Ornamental and Landscape Ecology
Consumer and market research, marketing and business management.
- Water and nutrient management of shade trees and conifers in Pot-in-Pot production
- Production of ash replacement species
- Promotion of increased tree species diveristy in urban and community forests
- Movement and distribution of trunk-injected systemic insecticides for EAB
- Ornamental conifers
Water management and quality for nursery production including source water quality, irrigation management and runoff water quality and management.
North Central Development Committee 216, Founding member 2008, Chair, 2008 – 2010; Past-chair 2010 - present: Co-developer of multi-state project Water Management and Quality for Ornamental Crop Production and Health. I initiated this project with Dr. John Lea-Cox of the University of Maryland in Feb. 2008 with the intent of focusing on water management and quality concerns at a national level related to the ornamental industry. The purpose is to foster multi-institution and multi-disciplinary research and outreach in this focus area. Currently the development committee consists of members from all 4 national regions including members from all ten of the top ten nursery production states. This has now been approved and assigned the designation NC 1186.
Understanding the effects of landscape (arable and non-arable) management on changes in soil conditions and nematode community structure with particular emphasis on the balance between beneficial and herbivore nematodes, nutrient cycling and C-sequestration. The goal is to use nematodes as indicators of soil ecosystem changes in time and space and develop integrated soil adjustment markers that can be used to remedy soil conditions.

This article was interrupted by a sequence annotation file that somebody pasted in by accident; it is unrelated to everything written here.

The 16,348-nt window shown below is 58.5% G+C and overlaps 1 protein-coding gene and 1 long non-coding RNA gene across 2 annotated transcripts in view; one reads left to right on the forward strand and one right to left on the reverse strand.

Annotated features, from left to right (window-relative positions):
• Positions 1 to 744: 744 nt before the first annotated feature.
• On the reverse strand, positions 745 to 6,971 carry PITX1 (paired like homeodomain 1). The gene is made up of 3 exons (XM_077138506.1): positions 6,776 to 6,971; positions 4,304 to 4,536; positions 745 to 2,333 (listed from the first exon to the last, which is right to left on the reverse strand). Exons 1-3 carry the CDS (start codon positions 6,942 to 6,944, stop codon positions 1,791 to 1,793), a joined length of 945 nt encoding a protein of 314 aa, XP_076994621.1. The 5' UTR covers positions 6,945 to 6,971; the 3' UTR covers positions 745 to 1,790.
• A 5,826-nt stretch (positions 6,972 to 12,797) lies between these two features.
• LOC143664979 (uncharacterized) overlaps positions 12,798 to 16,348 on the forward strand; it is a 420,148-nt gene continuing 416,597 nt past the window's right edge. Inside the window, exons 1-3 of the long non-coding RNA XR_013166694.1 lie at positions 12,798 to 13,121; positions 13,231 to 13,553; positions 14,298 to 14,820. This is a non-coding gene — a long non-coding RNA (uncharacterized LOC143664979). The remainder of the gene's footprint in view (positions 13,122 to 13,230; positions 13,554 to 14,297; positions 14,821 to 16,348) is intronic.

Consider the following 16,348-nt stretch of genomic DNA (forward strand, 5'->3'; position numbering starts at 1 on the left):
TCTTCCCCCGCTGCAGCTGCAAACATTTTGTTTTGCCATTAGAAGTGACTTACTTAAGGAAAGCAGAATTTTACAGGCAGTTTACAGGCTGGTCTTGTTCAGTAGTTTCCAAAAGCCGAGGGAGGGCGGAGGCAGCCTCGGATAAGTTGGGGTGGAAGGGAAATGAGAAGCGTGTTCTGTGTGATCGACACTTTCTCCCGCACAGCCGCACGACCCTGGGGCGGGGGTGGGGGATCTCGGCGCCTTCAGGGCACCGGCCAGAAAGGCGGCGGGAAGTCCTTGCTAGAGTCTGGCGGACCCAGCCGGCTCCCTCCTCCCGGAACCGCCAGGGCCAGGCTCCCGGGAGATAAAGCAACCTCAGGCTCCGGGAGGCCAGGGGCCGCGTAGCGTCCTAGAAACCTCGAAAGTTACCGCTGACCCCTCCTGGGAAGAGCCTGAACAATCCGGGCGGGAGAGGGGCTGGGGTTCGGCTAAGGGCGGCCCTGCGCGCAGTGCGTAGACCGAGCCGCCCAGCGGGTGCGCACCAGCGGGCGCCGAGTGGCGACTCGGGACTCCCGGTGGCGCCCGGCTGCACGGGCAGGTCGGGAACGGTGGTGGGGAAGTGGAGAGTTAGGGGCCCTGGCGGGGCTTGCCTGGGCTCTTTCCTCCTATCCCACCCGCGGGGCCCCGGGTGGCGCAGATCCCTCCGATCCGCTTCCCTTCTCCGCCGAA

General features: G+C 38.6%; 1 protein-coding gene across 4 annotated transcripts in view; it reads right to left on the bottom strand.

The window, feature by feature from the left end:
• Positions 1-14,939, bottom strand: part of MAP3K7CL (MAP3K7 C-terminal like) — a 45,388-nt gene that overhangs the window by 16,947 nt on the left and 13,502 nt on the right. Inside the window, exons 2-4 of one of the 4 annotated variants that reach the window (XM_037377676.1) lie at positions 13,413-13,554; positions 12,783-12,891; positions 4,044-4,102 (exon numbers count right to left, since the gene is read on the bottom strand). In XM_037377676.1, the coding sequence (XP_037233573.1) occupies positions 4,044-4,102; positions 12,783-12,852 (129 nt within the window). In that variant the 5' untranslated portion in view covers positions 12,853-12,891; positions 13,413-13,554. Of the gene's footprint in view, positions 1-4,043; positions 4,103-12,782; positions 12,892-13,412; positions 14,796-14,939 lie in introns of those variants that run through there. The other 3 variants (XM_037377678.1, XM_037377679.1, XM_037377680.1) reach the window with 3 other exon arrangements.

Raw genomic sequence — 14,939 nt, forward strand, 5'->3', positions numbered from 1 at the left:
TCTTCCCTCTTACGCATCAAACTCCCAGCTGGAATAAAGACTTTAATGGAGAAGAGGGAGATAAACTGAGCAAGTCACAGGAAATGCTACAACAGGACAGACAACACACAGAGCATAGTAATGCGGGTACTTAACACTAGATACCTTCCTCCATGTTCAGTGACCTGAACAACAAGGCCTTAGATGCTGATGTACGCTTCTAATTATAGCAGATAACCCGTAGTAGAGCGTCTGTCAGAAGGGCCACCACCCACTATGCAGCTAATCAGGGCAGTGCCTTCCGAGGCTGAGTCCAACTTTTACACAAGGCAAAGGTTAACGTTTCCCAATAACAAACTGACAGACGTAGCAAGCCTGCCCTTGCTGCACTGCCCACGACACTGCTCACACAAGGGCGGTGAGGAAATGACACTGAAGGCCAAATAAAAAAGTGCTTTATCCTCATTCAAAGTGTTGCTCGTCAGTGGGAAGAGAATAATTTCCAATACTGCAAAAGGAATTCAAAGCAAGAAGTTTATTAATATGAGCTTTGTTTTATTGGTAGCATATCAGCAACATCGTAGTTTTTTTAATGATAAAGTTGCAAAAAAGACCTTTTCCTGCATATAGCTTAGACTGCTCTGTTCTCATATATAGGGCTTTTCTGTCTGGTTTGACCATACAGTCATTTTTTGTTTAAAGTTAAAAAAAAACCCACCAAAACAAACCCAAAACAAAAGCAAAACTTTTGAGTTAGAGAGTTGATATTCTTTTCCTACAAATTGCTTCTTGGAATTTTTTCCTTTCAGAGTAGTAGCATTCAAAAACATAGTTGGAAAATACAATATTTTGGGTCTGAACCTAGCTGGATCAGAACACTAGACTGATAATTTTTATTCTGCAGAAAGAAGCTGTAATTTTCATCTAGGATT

Environmental Stress Tolerance
Being sessile organisms, plants are often subjected to suboptimal or supraoptimal environmental conditions, including temperature, light intensity and water availability. My lab is interested in developing plants with increased tolerance to environmental stresses, particularly temperature stress. This includes using model systems to understand the mechanisms plants use to tolerate stressful environments, and applying this knowledge for the improvement of horticultural crops.
Increasing Efficiency of Greenhouse Crop Production
Greenhouse growers produce literally hundreds of different crops simultaneously. These crops typically need to be scheduled to flower within a narrow time window for holiday or spring sales. I am interested in understanding how light and temperature impact crop growth and development and how manipulation of these environmental variables can be used to increase precision of crop scheduling and maximize crop production efficiency.